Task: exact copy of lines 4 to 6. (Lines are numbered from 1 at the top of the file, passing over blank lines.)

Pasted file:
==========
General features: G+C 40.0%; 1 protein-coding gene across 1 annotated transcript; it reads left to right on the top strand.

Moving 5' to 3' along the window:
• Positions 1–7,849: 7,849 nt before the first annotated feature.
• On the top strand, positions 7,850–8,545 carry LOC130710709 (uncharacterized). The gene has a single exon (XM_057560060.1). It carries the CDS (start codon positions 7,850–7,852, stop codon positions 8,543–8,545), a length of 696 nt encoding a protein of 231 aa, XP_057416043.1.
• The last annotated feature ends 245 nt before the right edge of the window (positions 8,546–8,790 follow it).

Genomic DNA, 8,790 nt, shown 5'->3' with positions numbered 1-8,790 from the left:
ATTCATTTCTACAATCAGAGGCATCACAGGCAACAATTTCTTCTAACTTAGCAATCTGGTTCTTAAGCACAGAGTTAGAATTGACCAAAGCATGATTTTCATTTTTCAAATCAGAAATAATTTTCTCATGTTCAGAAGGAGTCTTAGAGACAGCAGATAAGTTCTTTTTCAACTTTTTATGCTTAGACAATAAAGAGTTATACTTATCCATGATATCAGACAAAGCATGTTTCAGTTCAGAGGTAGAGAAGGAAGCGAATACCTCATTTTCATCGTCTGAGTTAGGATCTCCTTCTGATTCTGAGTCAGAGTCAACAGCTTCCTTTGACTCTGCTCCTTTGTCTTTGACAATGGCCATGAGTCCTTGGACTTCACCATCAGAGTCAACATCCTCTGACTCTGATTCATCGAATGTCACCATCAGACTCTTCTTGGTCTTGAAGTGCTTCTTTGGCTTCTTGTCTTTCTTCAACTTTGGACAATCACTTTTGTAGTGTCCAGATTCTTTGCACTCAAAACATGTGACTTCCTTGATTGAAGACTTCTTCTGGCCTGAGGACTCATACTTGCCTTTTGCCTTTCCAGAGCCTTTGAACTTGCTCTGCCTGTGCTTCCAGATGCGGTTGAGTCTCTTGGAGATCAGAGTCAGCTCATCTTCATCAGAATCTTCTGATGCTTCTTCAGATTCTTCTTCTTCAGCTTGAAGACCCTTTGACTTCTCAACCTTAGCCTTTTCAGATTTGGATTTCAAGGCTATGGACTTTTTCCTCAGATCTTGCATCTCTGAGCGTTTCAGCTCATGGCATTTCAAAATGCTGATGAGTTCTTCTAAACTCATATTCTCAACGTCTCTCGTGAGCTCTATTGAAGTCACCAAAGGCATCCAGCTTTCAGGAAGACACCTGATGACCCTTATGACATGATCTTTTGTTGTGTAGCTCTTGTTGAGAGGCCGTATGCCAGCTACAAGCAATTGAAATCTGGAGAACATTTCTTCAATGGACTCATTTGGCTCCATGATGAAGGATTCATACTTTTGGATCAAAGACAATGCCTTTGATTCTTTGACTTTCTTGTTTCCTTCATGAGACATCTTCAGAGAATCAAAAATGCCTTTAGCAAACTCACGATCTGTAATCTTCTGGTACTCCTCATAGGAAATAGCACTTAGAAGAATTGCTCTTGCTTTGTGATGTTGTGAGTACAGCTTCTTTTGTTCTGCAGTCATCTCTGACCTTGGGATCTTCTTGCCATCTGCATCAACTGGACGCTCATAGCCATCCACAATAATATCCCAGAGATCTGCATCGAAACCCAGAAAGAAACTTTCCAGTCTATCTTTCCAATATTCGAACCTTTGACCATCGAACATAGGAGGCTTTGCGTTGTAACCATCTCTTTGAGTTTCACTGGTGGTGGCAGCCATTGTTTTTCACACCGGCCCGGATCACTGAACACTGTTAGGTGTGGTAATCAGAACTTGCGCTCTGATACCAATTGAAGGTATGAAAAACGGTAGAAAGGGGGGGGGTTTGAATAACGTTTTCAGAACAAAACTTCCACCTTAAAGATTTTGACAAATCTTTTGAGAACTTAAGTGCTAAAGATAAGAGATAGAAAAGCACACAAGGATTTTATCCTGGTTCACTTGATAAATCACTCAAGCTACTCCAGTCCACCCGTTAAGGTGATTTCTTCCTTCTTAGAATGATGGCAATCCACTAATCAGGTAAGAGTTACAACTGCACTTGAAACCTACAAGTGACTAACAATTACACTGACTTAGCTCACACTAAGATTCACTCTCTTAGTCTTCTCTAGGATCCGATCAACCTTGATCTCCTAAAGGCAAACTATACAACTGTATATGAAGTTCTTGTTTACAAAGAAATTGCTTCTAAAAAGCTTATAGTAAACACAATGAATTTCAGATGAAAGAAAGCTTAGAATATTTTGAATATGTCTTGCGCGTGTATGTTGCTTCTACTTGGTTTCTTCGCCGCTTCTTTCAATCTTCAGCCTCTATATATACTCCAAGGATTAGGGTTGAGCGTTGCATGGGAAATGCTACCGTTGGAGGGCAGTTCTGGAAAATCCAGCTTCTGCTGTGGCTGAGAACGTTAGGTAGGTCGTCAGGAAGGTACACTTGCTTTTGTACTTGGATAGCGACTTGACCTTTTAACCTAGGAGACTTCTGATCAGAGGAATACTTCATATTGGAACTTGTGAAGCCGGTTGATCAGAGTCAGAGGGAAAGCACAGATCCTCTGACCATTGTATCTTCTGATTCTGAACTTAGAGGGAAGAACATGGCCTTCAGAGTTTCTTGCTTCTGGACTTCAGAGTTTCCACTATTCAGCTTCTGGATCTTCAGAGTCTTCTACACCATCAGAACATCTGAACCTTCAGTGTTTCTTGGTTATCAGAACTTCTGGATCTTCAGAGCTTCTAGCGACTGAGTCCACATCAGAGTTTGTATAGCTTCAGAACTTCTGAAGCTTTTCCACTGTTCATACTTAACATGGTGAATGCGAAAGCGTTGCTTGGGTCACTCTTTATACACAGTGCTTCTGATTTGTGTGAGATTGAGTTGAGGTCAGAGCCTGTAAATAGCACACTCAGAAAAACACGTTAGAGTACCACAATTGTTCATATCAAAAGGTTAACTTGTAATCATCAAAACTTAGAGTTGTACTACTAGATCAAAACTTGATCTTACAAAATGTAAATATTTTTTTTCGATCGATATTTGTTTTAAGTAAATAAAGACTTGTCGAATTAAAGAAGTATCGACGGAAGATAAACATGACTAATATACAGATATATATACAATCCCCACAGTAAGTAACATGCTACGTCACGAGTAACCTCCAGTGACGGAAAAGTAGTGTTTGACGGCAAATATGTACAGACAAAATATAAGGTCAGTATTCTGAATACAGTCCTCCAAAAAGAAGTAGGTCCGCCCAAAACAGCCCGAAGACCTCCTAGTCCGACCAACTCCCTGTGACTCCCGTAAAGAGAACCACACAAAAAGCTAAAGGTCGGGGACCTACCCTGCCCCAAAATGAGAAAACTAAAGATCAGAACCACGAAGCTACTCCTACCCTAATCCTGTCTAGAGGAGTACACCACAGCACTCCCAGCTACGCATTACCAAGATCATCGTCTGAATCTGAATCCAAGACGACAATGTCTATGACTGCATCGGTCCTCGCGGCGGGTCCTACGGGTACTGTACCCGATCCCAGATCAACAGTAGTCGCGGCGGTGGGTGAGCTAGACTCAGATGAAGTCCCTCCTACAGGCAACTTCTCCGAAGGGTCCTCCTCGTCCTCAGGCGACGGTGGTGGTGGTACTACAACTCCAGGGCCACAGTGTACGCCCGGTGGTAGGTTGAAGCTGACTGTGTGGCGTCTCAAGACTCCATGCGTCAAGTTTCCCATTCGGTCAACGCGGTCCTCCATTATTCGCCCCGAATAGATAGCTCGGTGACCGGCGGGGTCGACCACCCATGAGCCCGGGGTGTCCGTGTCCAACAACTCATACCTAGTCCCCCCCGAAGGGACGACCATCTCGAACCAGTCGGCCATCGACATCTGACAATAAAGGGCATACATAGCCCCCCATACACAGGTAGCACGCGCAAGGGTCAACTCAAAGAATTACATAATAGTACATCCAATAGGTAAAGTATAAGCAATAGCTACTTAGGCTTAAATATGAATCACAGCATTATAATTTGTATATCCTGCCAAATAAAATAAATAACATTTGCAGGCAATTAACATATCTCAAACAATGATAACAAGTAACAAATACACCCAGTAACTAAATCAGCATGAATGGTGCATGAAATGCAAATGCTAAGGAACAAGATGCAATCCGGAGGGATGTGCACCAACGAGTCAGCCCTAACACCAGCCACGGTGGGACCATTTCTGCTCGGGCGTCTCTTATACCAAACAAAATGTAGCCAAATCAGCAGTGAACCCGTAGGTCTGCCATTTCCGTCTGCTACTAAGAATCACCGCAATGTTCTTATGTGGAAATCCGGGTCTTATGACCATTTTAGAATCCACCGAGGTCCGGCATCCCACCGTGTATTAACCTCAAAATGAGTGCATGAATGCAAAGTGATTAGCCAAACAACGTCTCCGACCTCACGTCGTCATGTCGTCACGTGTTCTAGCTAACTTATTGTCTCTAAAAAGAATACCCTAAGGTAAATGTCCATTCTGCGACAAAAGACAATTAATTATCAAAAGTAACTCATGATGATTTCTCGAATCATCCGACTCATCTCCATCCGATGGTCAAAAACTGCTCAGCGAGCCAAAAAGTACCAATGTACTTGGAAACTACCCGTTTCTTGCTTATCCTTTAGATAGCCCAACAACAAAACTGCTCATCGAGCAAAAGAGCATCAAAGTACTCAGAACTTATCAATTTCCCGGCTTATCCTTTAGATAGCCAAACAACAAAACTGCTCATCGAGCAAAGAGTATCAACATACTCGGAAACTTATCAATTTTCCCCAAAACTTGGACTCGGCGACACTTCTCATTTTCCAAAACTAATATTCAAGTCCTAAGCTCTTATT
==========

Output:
• On the top strand, positions 7,850–8,545 carry LOC130710709 (uncharacterized). The gene has a single exon (XM_057560060.1). It carries the CDS (start codon positions 7,850–7,852, stop codon positions 8,543–8,545), a length of 696 nt encoding a protein of 231 aa, XP_057416043.1.
• The last annotated feature ends 245 nt before the right edge of the window (positions 8,546–8,790 follow it).

Genomic DNA, 8,790 nt, shown 5'->3' with positions numbered 1-8,790 from the left: